[00:39:54] Next time on one end that's this morning at 10:00 here on NHP our Ford for an age comes from you our listeners. And when Douglas offering three levels of walking care for life's little ailments and more serious illnesses and injuries in Portsmouth Dover and Lee information at W.D. hospital and Hong Kong and New England investment and retirement group assisting clients through the process of selling a business by creating and implementing personalised solutions. More had and I are green dot com. This is an HPI.
[00:40:31] This is the exchange I'm Laura Knoy tomorrow on our show. Ron Elving NPR political editor joins us. And later any Pierres any Ropeik will explain the Atlantic Drilling proposal that's been huge news in the Granite State. So that's tomorrow on the exchange. Join us for that. This hour Steve Marchand Democratic candidate for governor. Send an email from Mr. Marchand in exchange at any artwork or respond on Facebook or Twitter and each exchange will give us a call 1 800 8 9 2 6 4 7 7. You can also watch us on Facebook. Live today so go to Facebook search for any JPR. And remember our conversation continues on Facebook live after the show. There's a special overtime edition of this interview and we'll get to those questions that we didn't have time for in the full hour this morning so stay with us for that. So Steve Marchand to our conversation about the gas tax we were to an e-mail from Bill how much would you increase it by each penny raises between seven and eight million dollars.
[00:41:29] It's a legislative process. So I have to work with a lot of people. It would seem to me at least four cents. I mean that doesn't sound like a lot but I have to deal with the legislative process so I can tell you how much it raises per penny. I know that it would not be possible nor would I suggest that you should raise it by enough that you could single handedly knock out 300 and 52 Redlegs bridges and roads that will come on in the next ten years. But I will do whatever I can given the legislature that will have to deal with next year.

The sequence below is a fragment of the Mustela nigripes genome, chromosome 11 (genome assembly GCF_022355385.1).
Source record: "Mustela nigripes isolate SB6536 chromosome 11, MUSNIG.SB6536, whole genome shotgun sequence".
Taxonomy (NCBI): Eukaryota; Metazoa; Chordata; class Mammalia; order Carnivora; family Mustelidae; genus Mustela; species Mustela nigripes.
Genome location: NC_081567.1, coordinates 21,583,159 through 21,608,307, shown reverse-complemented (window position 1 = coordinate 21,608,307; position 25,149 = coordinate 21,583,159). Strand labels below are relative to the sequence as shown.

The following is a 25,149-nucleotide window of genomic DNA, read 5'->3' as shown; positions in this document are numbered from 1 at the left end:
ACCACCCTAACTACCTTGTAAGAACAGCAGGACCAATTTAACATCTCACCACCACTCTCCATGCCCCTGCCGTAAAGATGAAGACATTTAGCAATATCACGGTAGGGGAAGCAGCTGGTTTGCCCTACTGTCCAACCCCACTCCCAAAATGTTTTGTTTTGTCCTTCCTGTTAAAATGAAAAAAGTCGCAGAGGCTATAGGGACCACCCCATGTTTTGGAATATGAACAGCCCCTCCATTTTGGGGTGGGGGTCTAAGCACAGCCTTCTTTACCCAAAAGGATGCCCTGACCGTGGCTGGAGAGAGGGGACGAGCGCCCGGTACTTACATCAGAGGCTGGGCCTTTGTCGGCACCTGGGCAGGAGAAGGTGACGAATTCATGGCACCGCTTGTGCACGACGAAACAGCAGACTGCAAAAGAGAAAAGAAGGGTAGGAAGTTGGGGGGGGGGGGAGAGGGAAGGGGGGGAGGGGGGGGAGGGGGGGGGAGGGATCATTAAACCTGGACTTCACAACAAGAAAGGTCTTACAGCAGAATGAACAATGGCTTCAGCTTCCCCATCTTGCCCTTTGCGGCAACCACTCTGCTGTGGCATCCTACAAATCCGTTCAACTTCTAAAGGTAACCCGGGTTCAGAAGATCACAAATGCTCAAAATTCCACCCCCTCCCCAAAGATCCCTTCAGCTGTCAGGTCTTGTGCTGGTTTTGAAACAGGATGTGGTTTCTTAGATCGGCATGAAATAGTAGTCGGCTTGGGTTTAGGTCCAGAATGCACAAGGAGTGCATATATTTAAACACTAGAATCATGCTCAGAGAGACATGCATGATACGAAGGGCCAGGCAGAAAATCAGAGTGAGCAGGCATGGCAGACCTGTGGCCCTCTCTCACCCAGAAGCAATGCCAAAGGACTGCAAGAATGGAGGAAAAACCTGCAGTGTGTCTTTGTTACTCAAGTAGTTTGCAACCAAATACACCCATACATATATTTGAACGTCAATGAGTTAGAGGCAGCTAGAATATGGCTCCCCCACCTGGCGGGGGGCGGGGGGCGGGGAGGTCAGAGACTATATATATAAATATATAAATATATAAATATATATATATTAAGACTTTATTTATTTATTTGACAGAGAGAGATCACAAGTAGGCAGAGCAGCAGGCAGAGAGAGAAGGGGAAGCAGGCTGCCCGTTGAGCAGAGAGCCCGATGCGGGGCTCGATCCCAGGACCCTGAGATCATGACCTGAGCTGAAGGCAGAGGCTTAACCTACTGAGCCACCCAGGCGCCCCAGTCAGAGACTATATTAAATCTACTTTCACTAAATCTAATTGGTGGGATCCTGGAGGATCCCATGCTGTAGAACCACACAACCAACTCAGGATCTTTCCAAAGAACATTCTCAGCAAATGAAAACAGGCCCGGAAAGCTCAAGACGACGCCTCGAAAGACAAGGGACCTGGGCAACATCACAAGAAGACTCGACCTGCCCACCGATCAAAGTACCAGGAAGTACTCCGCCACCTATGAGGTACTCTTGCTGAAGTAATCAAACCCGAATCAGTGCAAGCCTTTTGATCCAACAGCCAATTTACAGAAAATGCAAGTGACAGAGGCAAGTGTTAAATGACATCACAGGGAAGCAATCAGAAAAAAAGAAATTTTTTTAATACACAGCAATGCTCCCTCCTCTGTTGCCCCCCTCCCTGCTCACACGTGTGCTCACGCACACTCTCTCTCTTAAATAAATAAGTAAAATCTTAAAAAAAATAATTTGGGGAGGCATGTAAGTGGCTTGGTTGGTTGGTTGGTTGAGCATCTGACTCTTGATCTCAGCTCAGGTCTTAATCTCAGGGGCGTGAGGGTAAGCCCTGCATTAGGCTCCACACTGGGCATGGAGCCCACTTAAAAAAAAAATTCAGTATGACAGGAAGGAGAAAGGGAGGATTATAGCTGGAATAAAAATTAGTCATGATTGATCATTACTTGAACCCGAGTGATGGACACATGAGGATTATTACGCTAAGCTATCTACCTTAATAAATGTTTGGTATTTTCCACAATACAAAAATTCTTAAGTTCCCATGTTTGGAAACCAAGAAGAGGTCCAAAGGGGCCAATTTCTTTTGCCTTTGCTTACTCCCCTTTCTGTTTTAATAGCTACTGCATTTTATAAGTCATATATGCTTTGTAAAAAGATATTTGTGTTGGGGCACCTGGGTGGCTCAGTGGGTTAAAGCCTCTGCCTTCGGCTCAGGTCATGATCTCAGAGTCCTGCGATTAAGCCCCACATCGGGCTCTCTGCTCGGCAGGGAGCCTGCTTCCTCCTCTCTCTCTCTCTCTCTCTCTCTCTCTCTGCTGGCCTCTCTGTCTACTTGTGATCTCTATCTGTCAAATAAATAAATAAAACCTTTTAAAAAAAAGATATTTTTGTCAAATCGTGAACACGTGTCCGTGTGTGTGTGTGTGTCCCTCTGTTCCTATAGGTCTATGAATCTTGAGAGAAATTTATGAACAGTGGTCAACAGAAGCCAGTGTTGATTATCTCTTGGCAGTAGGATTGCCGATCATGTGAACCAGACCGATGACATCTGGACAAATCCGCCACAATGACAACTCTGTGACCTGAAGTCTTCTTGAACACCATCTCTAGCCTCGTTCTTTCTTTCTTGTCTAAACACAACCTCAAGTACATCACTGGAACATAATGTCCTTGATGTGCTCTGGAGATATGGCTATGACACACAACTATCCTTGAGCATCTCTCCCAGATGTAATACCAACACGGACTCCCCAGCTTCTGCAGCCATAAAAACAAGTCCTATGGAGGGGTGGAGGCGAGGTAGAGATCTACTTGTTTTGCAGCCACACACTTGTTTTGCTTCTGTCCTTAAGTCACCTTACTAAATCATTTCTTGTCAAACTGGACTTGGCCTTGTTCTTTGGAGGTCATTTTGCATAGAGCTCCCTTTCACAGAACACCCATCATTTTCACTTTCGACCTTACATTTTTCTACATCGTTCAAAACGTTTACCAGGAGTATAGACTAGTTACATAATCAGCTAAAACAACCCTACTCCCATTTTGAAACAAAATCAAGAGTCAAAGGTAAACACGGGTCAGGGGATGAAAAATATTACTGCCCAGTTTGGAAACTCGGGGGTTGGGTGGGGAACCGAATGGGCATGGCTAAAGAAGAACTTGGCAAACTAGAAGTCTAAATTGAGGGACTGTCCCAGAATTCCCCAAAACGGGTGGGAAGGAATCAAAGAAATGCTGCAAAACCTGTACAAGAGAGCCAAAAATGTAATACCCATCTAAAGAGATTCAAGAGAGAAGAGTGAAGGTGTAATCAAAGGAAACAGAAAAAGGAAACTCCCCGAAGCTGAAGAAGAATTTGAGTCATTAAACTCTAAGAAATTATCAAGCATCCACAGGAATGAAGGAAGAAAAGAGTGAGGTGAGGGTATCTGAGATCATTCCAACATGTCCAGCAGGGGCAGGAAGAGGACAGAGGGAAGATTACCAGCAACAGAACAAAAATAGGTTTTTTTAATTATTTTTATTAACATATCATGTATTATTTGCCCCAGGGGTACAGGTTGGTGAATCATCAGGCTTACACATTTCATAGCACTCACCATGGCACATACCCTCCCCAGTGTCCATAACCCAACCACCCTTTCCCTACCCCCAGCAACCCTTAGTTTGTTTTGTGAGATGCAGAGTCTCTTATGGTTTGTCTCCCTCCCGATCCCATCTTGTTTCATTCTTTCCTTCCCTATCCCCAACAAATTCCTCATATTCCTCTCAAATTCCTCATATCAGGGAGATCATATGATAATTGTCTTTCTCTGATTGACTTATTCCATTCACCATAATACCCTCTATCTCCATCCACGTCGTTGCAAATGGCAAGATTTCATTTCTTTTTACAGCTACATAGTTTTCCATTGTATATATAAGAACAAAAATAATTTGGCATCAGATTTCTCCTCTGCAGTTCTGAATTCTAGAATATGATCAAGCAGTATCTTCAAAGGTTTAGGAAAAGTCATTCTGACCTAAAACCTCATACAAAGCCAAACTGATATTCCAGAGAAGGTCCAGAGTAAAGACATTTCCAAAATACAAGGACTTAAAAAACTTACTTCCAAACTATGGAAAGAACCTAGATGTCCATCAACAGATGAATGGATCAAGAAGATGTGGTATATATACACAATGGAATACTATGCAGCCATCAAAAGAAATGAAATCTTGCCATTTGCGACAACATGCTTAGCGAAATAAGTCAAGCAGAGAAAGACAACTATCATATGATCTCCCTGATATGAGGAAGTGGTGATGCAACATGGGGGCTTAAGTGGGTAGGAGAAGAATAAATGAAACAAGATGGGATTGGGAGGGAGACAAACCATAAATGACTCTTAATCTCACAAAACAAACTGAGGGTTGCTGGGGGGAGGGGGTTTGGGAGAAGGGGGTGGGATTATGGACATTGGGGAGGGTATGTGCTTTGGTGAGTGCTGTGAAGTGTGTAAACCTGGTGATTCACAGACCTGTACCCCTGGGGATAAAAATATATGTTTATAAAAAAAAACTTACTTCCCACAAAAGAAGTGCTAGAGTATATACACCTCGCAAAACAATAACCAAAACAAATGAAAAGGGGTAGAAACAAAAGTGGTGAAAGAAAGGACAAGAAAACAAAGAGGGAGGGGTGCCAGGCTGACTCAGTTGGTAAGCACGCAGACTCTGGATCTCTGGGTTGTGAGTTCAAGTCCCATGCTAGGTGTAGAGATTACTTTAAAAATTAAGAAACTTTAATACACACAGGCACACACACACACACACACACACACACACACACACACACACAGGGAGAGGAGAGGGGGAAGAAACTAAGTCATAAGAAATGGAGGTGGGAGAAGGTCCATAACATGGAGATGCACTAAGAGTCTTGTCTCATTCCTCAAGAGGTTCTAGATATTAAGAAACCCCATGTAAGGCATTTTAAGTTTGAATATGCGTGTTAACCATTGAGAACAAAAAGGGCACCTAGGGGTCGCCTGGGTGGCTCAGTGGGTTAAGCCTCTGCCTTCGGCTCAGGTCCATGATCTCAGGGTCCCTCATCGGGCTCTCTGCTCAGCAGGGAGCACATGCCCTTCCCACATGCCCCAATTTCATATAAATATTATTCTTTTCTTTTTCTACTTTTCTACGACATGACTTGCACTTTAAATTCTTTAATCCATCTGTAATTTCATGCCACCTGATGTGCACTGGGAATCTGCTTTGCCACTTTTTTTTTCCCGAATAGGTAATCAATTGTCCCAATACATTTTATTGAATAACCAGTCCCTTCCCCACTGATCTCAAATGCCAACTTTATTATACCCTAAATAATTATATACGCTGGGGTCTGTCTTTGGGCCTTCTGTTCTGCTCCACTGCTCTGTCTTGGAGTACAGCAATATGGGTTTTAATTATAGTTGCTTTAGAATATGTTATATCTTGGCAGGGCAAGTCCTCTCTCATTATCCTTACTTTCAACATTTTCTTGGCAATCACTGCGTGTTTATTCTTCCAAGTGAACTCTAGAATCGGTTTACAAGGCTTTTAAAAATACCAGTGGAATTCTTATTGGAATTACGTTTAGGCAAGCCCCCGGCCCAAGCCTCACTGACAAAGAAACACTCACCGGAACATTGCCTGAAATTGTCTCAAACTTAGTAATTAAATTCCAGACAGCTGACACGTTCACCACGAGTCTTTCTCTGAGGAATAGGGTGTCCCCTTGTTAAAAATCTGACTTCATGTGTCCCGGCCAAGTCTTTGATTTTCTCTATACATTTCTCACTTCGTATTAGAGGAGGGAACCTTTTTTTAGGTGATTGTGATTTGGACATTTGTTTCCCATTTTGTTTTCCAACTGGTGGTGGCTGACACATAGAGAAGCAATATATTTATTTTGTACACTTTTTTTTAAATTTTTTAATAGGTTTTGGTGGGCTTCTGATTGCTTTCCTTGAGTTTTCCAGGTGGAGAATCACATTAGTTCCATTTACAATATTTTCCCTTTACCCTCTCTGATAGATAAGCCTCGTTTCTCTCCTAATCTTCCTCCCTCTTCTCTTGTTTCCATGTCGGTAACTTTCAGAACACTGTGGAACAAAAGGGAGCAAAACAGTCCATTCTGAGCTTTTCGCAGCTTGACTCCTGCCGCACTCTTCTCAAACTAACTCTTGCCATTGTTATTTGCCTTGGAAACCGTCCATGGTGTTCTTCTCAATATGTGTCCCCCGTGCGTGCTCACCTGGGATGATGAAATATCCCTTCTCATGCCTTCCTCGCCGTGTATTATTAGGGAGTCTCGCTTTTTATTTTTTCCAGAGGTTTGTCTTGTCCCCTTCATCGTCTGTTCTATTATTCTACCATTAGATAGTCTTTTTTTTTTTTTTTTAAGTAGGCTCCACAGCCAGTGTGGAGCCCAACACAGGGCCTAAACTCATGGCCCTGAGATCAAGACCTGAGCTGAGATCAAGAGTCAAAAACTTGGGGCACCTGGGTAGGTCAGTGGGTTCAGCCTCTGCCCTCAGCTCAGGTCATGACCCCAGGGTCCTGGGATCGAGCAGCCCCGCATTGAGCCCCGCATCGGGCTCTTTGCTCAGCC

[00:41:58] So you would push personally several more sense several cents several cents to three for something like that. OK. Let's go back to our listeners. James is in Albany. Hi James you're on the. Thanks for calling in.
[00:42:12] Hey how are you guys. Fine. Go ahead James.
[00:42:14] Well Chris who receive the opiate epidemic that we've got just running rampant in New Hampshire especially. I'm a firefighter paramedic so I believe that on the first line where we need to know is what is your concern and what is kind of what is your game plan for kind of stopping this or helping some of these people. Because I've dealt with people on overdose situations in a 24 hour shift Fire Department. I've been called to the same person as much as three times in a shift.
[00:42:47] Wow. James thank you. It's the same thing. Yeah I know. And give me a giving the people that are can free prescriptions. Yes that helps. But it's not stopping the situation. I've talked to police officers on the job.